State Street’s Sean Greaves examines liquidity in a post-crisis environment and explains why regulators must be cognisant of the law of unintended consequences when devising new frameworks
The securities finance market has undergone significant change as it has sought to adapt to readily available liquidity and low interest rates, as well as the introduction of more stringent global regulatory requirements. These changes have affected all participants in well-documented ways and are expected to continue to challenge markets for years to come.
Lenders and borrowers alike have noted a shift in market demand as a result of post-2008 regulation and deleveraging of the market. This has resulted in lower spreads and volumes on the demand-side, although the supply side has seen a recovery to pre-crisis levels.
Liquidity was a major concern during the credit crisis, but has become less worrisome for investors as central banks around the globe pursued quantitative easing measures, some of which are still in place today. By contrast, the issue for investors is not so much around liquidity as it is returns in a low interest rate environment.
Questions remain over liquidity management going forward, but, as interest rates are showing the green shoots of growth, governments are expected at some point to pull back on their quantitative easing measures. Financial institutions are also beginning to feel the effect of global regulation aimed at liquidity management. This last point is especially interesting, as the requirements of regulation aimed at liquidity, such as the liquidity coverage ratio and net stable funding ratio, are having a profound effect on how institutions are approaching their financing requirements in both the short and long term.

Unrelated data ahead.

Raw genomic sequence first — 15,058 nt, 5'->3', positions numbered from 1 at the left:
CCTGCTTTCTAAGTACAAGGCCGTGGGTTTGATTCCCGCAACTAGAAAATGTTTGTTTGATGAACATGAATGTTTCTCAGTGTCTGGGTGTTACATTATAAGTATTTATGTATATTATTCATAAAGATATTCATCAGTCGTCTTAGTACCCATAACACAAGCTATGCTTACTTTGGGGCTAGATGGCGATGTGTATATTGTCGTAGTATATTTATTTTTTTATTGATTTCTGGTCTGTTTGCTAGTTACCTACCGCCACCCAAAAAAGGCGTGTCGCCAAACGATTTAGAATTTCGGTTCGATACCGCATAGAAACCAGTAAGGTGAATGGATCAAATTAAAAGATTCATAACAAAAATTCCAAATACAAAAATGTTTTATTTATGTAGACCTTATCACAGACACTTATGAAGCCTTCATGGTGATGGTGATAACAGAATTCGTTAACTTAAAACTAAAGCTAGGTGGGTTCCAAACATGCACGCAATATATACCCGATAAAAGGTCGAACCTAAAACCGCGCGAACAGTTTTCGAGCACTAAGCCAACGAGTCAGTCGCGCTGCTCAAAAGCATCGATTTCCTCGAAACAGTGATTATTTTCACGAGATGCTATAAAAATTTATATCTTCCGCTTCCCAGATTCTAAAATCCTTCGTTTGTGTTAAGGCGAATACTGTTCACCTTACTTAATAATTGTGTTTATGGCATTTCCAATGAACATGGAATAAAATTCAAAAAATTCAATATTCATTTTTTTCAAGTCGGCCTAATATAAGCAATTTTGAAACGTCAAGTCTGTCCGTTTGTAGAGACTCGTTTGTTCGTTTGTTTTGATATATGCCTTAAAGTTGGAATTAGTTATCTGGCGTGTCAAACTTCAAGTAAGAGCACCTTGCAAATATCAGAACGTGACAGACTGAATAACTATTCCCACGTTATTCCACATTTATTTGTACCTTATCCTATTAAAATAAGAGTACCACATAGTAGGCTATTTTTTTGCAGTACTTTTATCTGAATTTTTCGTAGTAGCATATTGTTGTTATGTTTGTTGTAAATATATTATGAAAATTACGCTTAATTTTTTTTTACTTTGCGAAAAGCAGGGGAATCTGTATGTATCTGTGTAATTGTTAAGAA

Assessing the problem
Given the importance of liquidity management to investors, State Street commissioned a survey titled Let’s Talk Liquidity: Opportunities in a New Market Environment, in partnership with the Alternative Investment Management Association, the global representative of alternative investment managers. The results suggested that liquidity concerns are at the forefront of investors’ minds.
The survey also found that the almost half (47 percent) of global institutional investors believe decreased market liquidity is a secular shift, requiring a new strategic approach in order to succeed in the new and complex environment. Many US and European banks feel constrained in their efforts to perform their traditional roles as market makers, which has affected broader market liquidity conditions.
Furthermore, more than three fifths of respondents say current market liquidity conditions have affected their investment management strategy, with 36 percent rating this impact as significant. Managers must now reassess how they manage risk in their investment portfolios. More broadly, they are adjusting to a new liquidity paradigm in which trading roles have been transformed, new market entrants are emerging, and electronic platforms and peer-to-peer lending are changing the way firms transact their business.
The trend for borrowers to service their liquidity requirements through term lending can be seen in the data. Market benchmarking services such as IHS Markit, DataLend and FIS Astec Analytics all point towards an increase in shorter duration trades on specials and longer duration trades to meet financing requirements. For example, IHS Markit’s data shows that the average tenure of government bond loans climbed close to 200 days in September 2016, up from lower than 150 days as recent as June 2014.